A survey shows oil and gas executives' confidence in the market recovery has shifted from optimistic back to cautious, creating a need to find new cost-cutting efficiency gains in business operations by way of a new wave of digital technology adoption.
Deloitte's "2017 Oil and Gas Industry Executive" survey finds that many oil and gas executives believe the road back to recovery has become longer. Most respondents of the survey expect WTI crude to remain between $40-$50 a barrel in 2017, not hitting $70 a barrel until 2020.
With a more cautious outlook on the market, many respondents of the survey said their strategic focus for upstream companies in 2017-2018 will be to maintain or increase production levels while simultaneously reducing general and administrative expenses.
More than half of midstream executives expect a decrease in capital expenditures in 2018 versus 2016. These executives say pipelines are the best opportunity for growth in 2018 but could be stunted by environmental issues, controlling costs, and regulations.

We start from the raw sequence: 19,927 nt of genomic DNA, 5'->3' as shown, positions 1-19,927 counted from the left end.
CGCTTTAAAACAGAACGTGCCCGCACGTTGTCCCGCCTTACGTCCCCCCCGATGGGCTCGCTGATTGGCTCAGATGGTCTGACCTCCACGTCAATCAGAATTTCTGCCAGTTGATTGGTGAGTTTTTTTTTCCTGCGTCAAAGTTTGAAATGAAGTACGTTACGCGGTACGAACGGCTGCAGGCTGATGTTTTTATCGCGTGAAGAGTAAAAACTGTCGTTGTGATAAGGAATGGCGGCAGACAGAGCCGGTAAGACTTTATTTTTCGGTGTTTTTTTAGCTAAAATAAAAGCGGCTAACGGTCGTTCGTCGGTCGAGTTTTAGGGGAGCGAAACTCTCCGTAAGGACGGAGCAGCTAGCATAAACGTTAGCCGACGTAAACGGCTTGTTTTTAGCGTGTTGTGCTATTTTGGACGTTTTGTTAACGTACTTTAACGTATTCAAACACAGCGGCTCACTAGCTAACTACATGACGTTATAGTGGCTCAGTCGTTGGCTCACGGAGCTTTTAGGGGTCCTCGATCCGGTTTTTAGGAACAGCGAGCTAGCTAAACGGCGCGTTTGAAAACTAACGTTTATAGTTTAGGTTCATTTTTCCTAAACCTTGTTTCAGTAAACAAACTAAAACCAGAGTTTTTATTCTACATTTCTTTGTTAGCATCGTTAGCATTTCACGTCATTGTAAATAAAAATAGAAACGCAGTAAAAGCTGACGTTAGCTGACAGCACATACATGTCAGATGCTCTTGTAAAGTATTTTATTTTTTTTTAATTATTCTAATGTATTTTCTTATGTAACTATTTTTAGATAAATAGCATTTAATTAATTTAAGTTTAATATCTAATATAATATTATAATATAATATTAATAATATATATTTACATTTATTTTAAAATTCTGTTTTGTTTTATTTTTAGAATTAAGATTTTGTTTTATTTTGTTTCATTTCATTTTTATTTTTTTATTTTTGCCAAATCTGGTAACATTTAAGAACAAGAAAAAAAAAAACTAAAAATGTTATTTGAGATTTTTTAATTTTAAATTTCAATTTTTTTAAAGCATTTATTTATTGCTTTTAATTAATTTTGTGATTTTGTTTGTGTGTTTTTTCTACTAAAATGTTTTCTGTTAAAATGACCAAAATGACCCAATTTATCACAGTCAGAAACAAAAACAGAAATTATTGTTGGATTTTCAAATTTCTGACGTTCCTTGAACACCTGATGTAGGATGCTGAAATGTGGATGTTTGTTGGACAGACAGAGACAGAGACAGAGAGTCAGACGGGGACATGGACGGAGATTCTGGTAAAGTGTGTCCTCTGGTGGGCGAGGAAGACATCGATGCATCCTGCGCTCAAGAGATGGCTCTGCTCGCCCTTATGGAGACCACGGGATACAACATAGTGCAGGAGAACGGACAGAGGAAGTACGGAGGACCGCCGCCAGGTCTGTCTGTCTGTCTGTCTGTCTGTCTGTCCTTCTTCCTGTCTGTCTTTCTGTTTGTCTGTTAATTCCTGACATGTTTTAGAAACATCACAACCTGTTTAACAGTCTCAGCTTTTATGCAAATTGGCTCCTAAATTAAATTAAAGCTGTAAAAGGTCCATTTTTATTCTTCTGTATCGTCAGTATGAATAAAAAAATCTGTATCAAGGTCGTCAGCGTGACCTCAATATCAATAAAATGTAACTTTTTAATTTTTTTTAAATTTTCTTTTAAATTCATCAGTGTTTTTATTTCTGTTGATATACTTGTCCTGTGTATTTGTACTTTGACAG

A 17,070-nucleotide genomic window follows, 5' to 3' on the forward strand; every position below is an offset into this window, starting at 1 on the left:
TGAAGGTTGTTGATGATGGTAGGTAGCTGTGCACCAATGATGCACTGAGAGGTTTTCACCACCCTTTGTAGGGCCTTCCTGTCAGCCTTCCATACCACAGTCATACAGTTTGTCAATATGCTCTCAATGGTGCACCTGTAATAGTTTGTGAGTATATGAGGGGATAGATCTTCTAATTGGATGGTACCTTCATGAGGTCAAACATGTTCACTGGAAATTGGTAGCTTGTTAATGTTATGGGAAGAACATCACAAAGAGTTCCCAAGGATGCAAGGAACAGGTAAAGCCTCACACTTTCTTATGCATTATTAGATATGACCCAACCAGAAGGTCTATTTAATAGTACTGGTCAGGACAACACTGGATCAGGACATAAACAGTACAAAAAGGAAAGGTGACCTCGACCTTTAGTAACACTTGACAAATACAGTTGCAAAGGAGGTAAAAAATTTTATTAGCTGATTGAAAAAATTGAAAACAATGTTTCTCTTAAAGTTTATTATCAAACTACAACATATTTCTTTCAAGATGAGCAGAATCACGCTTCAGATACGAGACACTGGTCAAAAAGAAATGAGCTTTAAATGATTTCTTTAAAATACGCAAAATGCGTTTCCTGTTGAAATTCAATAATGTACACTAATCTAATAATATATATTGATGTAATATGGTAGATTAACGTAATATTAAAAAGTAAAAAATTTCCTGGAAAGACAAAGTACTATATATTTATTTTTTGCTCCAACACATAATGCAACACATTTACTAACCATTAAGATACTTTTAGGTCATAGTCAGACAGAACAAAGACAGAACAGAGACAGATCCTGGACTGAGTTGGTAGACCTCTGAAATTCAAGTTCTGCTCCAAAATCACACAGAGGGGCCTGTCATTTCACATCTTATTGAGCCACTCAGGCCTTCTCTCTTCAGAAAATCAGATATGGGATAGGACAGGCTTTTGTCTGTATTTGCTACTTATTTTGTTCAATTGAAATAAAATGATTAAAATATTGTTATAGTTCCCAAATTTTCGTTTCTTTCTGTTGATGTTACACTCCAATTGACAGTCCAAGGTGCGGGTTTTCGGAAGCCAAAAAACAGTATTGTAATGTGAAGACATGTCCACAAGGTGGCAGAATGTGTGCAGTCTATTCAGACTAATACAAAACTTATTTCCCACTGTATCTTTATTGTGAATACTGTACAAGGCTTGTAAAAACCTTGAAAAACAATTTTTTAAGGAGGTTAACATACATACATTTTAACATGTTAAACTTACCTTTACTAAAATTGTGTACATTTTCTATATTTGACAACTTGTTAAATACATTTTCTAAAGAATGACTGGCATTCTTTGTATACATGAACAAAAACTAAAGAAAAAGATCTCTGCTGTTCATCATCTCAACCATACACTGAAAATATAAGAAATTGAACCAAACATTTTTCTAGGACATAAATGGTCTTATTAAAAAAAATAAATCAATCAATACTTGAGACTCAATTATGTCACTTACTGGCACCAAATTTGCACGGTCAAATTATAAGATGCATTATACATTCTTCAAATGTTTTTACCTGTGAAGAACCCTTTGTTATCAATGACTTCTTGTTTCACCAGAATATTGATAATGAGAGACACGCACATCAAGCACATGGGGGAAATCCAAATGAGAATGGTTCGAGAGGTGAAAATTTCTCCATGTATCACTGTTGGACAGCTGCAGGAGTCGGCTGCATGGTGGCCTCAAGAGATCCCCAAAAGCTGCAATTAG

Downstream executives are slightly less likely to expect reductions in capital expenditures, according to they survey. Downstream opportunities include increased exports and low prices stimulating the economy.
More than half of upstream executives see improving operational efficiencies as the best path forward in this new market reality, although the industry is still "immature on the adoption curve" compared to other industries.
Investing in advanced digital analytics could potentially deliver annualized savings for upstream of about $30 billion and create multi-billion dollar revenue streams for oil field service players.
"The bottom line is that companies should focus on cost discipline and operational efficiency. Digitization is likely the next frontier in this new normal, offering a lifeline for new efficiencies, cost reductions, and productivity," said Andrew Slaughter, executive director at Deloitte Center for Energy Solutions.